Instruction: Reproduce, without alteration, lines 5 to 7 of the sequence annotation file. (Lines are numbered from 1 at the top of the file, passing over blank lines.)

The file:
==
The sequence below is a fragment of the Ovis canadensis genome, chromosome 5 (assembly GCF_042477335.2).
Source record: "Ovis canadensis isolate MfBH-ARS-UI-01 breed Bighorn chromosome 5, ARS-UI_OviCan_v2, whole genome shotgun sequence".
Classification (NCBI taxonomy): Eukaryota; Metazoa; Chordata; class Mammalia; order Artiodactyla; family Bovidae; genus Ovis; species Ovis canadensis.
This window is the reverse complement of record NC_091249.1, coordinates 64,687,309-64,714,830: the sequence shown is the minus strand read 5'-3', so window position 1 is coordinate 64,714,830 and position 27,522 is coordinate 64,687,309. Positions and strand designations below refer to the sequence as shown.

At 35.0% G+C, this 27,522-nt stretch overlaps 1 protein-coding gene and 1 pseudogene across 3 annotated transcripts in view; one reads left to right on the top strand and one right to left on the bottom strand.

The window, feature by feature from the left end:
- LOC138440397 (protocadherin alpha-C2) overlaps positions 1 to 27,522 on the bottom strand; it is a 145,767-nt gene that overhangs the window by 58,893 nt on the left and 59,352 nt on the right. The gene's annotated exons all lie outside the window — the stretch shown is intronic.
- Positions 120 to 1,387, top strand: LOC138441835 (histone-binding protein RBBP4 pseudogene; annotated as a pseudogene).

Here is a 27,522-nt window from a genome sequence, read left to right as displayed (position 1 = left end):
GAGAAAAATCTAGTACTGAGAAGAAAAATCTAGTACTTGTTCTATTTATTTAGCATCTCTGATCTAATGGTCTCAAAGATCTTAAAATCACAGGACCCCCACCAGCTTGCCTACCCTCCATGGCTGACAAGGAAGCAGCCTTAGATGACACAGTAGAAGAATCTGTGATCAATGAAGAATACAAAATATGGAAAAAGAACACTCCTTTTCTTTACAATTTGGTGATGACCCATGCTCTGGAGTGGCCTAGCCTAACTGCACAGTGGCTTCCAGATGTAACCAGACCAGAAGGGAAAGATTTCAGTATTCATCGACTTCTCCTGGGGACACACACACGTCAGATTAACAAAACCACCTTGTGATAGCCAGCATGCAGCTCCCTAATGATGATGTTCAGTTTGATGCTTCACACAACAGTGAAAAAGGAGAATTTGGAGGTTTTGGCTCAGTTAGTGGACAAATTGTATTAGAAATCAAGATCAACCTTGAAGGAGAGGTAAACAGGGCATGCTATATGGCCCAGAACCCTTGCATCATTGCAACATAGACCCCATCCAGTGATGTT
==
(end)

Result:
At 35.0% G+C, this 27,522-nt stretch overlaps 1 protein-coding gene and 1 pseudogene across 3 annotated transcripts in view; one reads left to right on the top strand and one right to left on the bottom strand.

The window, feature by feature from the left end:
- LOC138440397 (protocadherin alpha-C2) overlaps positions 1 to 27,522 on the bottom strand; it is a 145,767-nt gene that overhangs the window by 58,893 nt on the left and 59,352 nt on the right. The gene's annotated exons all lie outside the window — the stretch shown is intronic.